Today’s Friday Gratitude is a bit different. I joined up with Blog for Mental Health 2014 to talk about my experiences with mental illness. I know what you’re thinking: What does gratitude have to do with mental health?! Keep reading to find out:
I pledge my commitment to the Blog for Mental Health 2014 Project. I will blog about mental health topics not only for myself, but for others. By displaying this badge, I show my pride, dedication, and acceptance for mental health. I use this to promote mental health education in the struggle to erase stigma. [Lulu Stark]
In that pledge above, there is an important word: stigma. Stigma is what makes people suffering from trauma, abuse, mental illness, and disability want to hide. It makes them feel ashamed, embarrassed, or less than everyone else. I hid for a long time: I couldn’t even accept my own depression, much less expect anyone else to embrace it as part of me.
You know what’s even worse? Stigmas within stigmas. Imagine breaking your leg, an injury you have no control over, and you feel ashamed, because now you are different from everyone else. Now you have this thing that sets you apart, that limits your abilities and what you can accomplish everyday, just because you’re trying to work around that darn broken leg. Now imagine that society doesn’t really want to talk about that broken leg, and neither do your friends. People feel awkward about it, and so they avoid the topic entirely. This “works” only so far as assuaging their own discomfort. But meanwhile, you’re still pretty uncomfortable. You’re in a lot of pain, actually. You start physical therapy to improve your mobility, since it was a pretty bad fracture. Now you’re being proactive! You’re doing something to help your situation and work toward healing!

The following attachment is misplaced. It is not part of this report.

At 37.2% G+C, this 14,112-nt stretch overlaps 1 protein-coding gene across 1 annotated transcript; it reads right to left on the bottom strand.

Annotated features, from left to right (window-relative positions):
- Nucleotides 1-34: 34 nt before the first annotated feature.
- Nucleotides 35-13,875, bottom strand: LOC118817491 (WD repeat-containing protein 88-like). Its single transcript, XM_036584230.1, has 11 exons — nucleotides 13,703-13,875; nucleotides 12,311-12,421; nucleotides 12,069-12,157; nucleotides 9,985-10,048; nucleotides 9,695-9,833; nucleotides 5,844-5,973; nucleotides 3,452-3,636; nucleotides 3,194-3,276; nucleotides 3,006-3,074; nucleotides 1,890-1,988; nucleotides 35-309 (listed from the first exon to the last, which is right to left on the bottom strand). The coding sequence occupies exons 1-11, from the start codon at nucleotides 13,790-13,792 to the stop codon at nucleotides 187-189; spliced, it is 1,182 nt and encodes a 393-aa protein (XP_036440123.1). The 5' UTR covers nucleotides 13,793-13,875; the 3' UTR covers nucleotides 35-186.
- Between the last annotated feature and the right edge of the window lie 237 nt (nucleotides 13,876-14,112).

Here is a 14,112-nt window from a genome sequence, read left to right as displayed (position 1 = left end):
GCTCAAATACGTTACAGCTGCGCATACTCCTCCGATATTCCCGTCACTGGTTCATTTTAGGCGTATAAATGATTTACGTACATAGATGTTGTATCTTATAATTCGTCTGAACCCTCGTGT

Here’s where the stigma within the stigma comes in: as soon as you start that treatment, you tell people that it’s working, and you’re going to keep doing it to continue on the road to recovery. And imagine that people you thought were friends, and much of the greater population in fact, questions you on your physical therapy: But have you tried this other thing? Do you have to go that far? It’s only for a short time, right? Consequently, you start to question what you’re doing to help yourself: Is this wrong? Why aren’t they being supportive? Why does it seem like they’re trying to make me feel bad about this?
Now imagine that you don’t have a broken foot, or any kind of visible illness or injury. Imagine that your condition is mental illness. The above scenario is exactly what I have experienced on my journey with depression and antidepressants. Can we please all work together to eradicate the stigma of not just mental illness, but of the medication that quite successfully treats that illness?
I am 31 years old and I have struggled with depression since I was in high school. I am on antidepressants to treat my depression.
That is how you eradicate stigma. You talk about it. You speak about your struggles with acceptance, not shame. You tell others that it’s okay to come out of the shadows, because they’ve got plenty of company. All over the world, people of all races, genders, socioeconomic classes, ages, and nationalities live with mental illness every day. And as much as they may need it, many people don’t have any access to treatment.
My gratitude for today? I’m grateful that I have health insurance and don’t have to pay for my medication. I’m grateful for my acceptance. I’m grateful that this Blog for Mental Health pledge exists, because it helps us build a sense of community, rather than keeping us hidden behind closed doors.
Some posts I have written on depression:
- Depression Feels Like This Part Two: A Conversation with My Husband, in which I ask my husband, Andy, a bunch of really tough questions. This is a conversation everyone who suffers from depression or other mental illness needs to have with their spouse and close family members: What do you experience watching me go through this? What can I do to make it easier for you?
- Depression Feels Like This, where I sing the praises of Hyperbole and a Half and explain how I identified with a novel about a woman with Alzheimer’s.
- Sunday Travel: Being Depressed While Traveling, where I drew on my experiences to post some tips to use when you have to deal with your depression on the road.
- In Support of Tears, when I realized I was writing about my mental health and other people were reading. Wow!
If you know someone who’s depressed, please resolve never to ask them why. Depression isn’t a straightforward response to a bad situation; depression just is, like the weather. Try to understand the blackness, lethargy, hopelessness, and loneliness they’re going through. Be there for them when they come through the other side. It’s hard to be a friend to someone who’s depressed, but it is one of the kindest, noblest, and best things you will ever do. --Stephen Fry